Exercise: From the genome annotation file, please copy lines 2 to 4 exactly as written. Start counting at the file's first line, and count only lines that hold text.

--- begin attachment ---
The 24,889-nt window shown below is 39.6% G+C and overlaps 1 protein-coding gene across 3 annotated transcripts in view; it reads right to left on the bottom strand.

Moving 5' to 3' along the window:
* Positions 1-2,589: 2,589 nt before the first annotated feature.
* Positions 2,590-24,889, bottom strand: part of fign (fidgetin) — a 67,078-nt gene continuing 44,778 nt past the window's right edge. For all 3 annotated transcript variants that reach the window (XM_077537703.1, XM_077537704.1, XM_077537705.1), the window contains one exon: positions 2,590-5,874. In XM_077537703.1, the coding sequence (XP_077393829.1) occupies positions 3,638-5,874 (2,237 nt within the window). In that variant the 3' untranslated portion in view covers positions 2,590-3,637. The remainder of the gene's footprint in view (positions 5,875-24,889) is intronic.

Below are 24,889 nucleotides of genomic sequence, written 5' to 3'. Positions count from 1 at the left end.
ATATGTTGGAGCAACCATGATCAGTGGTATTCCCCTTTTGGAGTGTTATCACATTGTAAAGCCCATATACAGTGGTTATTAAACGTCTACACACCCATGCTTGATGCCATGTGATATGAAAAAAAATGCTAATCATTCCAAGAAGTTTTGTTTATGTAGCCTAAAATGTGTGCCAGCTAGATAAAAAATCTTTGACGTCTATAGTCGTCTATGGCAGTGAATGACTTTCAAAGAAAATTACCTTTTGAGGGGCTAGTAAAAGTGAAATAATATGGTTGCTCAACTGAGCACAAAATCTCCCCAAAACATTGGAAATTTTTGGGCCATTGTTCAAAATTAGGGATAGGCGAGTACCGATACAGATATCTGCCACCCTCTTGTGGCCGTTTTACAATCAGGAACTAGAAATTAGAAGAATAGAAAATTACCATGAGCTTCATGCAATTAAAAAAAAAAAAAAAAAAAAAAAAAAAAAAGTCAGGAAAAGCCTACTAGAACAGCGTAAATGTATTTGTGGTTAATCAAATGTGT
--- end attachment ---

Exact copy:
Moving 5' to 3' along the window:
* Positions 1-2,589: 2,589 nt before the first annotated feature.
* Positions 2,590-24,889, bottom strand: part of fign (fidgetin) — a 67,078-nt gene continuing 44,778 nt past the window's right edge. For all 3 annotated transcript variants that reach the window (XM_077537703.1, XM_077537704.1, XM_077537705.1), the window contains one exon: positions 2,590-5,874. In XM_077537703.1, the coding sequence (XP_077393829.1) occupies positions 3,638-5,874 (2,237 nt within the window). In that variant the 3' untranslated portion in view covers positions 2,590-3,637. The remainder of the gene's footprint in view (positions 5,875-24,889) is intronic.